6. Shared ownership - scheme aimed at those unable to afford to buy a home outright. Purchasers buy a percentage of a property, usually ranging from 25 percent to 80 per cent and pay a small rent to the registered provider on the rest.
  7. Strategic housing market assessment - carried out in North Yorkshire in 2011, looks at the backlog, current, and future housing needs of each area and provides evidence of the shortfall up to 2016. It helps support the need for affordable homes on mixed market and affordable planning applications.
  8. Site allocation plan - a plan that is part of the local development framework which identifies sites for housing/employment within the local authority area.
  9. Social housing - owned by local authorities and registered providers for which guideline target rents are set.
  10. Social rented housing - owned by registered providers or local authorities and the rents are determined by the national rent regime.
  11. Shared equity - where government money helps purchase a home for a first time buyer by providing an equity loan, this is paid back on the re-sale of the property.
  12. Spare room subsidy - or the so-called bedroom tax part of welfare reform that cut the amount of housing benefit that households with a spare bedroom can get.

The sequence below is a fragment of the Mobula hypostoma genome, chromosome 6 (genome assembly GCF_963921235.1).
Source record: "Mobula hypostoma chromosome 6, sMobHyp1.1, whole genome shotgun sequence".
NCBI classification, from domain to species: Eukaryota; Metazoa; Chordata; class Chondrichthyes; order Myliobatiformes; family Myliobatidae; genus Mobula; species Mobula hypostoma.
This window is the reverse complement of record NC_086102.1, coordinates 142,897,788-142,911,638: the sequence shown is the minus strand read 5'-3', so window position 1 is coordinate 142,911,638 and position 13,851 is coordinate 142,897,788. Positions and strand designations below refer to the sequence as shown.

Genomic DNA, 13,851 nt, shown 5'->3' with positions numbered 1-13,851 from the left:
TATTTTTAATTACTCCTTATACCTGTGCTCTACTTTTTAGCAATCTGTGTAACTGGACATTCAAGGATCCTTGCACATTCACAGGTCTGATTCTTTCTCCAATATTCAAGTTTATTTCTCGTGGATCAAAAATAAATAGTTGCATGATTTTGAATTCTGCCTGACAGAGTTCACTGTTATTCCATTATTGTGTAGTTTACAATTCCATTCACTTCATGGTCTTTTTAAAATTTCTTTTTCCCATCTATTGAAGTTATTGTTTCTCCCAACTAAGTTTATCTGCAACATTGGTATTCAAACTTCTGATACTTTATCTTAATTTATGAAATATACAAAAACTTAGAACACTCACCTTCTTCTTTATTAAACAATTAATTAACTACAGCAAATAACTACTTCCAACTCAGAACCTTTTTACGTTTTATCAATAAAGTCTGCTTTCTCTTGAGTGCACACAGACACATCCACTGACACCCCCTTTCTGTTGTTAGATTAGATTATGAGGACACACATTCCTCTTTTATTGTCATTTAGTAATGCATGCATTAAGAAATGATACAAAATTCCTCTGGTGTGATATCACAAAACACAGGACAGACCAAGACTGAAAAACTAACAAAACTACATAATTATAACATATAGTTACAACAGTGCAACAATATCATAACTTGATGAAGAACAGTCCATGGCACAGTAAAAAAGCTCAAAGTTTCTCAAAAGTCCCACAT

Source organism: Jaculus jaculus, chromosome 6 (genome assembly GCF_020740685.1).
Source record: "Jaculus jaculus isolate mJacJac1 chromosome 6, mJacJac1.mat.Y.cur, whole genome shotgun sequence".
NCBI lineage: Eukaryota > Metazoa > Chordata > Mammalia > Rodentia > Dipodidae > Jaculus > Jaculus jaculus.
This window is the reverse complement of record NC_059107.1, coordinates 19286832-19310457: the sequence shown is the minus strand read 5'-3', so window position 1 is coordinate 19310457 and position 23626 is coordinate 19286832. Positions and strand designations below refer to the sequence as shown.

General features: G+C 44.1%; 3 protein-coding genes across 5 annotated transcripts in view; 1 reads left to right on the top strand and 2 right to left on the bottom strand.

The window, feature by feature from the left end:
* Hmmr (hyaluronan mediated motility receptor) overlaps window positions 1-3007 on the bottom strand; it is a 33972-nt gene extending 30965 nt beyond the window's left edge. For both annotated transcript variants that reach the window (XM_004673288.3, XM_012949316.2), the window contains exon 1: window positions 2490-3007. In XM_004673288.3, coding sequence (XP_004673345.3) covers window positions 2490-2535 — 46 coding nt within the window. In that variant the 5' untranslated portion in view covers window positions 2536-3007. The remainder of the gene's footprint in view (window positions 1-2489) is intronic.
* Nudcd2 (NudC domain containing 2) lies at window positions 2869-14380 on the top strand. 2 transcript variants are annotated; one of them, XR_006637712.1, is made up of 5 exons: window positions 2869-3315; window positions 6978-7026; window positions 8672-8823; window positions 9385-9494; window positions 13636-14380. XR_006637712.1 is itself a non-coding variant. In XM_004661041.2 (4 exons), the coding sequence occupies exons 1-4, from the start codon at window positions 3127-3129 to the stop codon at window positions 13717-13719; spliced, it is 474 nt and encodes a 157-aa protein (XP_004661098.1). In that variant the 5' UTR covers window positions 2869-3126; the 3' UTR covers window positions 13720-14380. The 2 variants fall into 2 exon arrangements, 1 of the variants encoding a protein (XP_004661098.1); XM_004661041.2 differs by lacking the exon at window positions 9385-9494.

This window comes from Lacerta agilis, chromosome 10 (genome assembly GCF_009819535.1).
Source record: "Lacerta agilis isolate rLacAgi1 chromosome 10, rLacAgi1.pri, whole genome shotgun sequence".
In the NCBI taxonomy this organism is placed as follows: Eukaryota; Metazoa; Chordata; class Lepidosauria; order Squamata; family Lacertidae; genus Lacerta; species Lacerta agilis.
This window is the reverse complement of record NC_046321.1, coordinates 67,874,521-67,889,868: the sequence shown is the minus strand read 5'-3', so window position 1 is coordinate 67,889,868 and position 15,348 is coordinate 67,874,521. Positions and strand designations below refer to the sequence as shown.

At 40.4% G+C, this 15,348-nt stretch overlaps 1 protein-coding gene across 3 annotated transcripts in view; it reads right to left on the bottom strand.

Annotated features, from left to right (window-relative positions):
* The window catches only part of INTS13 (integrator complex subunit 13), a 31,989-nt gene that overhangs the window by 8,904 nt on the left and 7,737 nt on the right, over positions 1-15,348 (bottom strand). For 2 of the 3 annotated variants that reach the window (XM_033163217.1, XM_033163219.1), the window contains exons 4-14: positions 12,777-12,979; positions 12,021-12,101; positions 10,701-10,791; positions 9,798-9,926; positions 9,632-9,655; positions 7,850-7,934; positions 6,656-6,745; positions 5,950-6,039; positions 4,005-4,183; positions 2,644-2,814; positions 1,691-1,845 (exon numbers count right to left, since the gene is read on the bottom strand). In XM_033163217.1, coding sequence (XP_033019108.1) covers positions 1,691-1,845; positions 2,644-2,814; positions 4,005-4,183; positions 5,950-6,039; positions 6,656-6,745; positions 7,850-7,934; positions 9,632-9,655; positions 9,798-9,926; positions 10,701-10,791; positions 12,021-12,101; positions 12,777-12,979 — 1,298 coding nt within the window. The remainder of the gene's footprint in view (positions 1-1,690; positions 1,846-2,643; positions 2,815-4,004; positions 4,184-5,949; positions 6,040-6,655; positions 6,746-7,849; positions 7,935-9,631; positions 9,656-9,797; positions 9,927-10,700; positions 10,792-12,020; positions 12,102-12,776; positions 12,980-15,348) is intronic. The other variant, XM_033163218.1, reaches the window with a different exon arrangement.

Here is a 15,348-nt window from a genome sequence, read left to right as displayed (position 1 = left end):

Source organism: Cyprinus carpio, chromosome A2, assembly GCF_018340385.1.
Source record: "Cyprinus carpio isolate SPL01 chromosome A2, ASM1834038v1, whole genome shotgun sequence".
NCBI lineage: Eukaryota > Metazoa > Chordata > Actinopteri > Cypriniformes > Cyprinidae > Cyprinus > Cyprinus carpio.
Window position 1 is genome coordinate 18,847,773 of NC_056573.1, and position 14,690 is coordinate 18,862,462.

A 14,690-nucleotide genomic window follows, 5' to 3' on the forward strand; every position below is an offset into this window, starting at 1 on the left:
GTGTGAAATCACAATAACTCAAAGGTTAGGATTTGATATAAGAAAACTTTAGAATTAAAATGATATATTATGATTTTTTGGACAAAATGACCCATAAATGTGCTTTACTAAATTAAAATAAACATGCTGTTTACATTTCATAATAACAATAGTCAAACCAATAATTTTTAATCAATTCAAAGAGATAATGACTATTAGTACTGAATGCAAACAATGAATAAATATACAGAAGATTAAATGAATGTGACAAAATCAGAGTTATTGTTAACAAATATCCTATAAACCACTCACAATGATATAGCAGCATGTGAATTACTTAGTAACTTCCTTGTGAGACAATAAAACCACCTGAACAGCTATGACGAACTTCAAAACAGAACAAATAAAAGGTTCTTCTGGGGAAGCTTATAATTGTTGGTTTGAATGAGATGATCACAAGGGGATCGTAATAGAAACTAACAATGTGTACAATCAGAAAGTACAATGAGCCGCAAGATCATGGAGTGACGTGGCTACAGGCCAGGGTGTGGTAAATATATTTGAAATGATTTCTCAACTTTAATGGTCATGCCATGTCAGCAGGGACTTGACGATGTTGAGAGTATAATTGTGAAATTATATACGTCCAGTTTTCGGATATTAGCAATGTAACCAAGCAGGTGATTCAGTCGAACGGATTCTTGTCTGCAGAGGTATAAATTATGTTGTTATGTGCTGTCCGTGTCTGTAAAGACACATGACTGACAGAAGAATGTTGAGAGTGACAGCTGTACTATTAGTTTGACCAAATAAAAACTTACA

13. Staircasing - the process by which shared owners buy an increased share in the equity of their home - a maximum of 80% in rural areas.
  14. Statement of community involvement - a formal statement that is submitted with a planning application by a developer showing community consultation and feedback in the preparation of the planning application.
  15. Tenure - the different types of housing options. They include buying a property on the open market, renting privately or from a registered provider or part-buying a property from a registered provider.
  16. Village design statement - a document which identifies and defines the distinctive characteristics of a locality and provides design guidance to influence future development. Usually produced in rural areas by parish councils.
  17. Community infrastructure levy – can be charged by a local authority on new developments in their area. The money must be used to support new development by funding necessary infrastructure.
  18. Community land trusts - local trusts set up to own and develop housing for rent or shared ownership with the trust keeping ownership of the land or part of the houses.
  19. Cascade - the timescales and process for advertising a property after which it can be allocated to a household from outside the parish boundary.
  20. Code for sustainable homes - is the national standard set for the design and construction of sustainable homes.
  21. Community engagement and involvement - involving the local community in the decisions that are made about its area.
  22. Community right to build - allowing local people to drive forward new developments in their area.
  23. Discount for sale - homes which are sold on the open market, generally with occupancy restrictions, with a permanent discount on market value.
  24. Downsizing - where people in larger homes than they need move to a smaller property, thus freeing up the larger home for a family.
  25. Extra care - rented, owned or part-owned housing. As residents’ needs change, the level of care can also change without them having to move.